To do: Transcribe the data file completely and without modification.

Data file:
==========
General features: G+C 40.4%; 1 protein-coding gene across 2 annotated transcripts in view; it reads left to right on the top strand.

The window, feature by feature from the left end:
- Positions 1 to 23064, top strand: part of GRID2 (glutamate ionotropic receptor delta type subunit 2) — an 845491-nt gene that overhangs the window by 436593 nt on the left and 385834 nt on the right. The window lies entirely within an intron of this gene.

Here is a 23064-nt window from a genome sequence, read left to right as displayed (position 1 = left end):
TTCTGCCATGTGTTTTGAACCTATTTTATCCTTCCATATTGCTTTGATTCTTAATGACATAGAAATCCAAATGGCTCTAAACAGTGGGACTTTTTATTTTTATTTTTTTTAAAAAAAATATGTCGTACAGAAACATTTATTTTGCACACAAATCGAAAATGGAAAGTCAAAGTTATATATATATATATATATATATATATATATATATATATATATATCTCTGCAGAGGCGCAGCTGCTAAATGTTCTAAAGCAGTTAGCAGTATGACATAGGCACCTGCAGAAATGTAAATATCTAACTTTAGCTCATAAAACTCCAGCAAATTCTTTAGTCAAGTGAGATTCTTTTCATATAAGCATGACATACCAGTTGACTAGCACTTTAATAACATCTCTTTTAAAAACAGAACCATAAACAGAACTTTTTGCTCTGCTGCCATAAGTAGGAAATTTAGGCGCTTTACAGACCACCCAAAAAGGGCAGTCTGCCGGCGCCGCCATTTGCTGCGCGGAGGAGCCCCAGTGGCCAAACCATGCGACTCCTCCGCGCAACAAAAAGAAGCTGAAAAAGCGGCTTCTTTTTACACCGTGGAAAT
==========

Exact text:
General features: G+C 40.4%; 1 protein-coding gene across 2 annotated transcripts in view; it reads left to right on the top strand.

The window, feature by feature from the left end:
- Positions 1 to 23064, top strand: part of GRID2 (glutamate ionotropic receptor delta type subunit 2) — an 845491-nt gene that overhangs the window by 436593 nt on the left and 385834 nt on the right. The window lies entirely within an intron of this gene.

Here is a 23064-nt window from a genome sequence, read left to right as displayed (position 1 = left end):
TTCTGCCATGTGTTTTGAACCTATTTTATCCTTCCATATTGCTTTGATTCTTAATGACATAGAAATCCAAATGGCTCTAAACAGTGGGACTTTTTATTTTTATTTTTTTTAAAAAAAATATGTCGTACAGAAACATTTATTTTGCACACAAATCGAAAATGGAAAGTCAAAGTTATATATATATATATATATATATATATATATATATATATATATATCTCTGCAGAGGCGCAGCTGCTAAATGTTCTAAAGCAGTTAGCAGTATGACATAGGCACCTGCAGAAATGTAAATATCTAACTTTAGCTCATAAAACTCCAGCAAATTCTTTAGTCAAGTGAGATTCTTTTCATATAAGCATGACATACCAGTTGACTAGCACTTTAATAACATCTCTTTTAAAAACAGAACCATAAACAGAACTTTTTGCTCTGCTGCCATAAGTAGGAAATTTAGGCGCTTTACAGACCACCCAAAAAGGGCAGTCTGCCGGCGCCGCCATTTGCTGCGCGGAGGAGCCCCAGTGGCCAAACCATGCGACTCCTCCGCGCAACAAAAAGAAGCTGAAAAAGCGGCTTCTTTTTACACCGTGGAAAT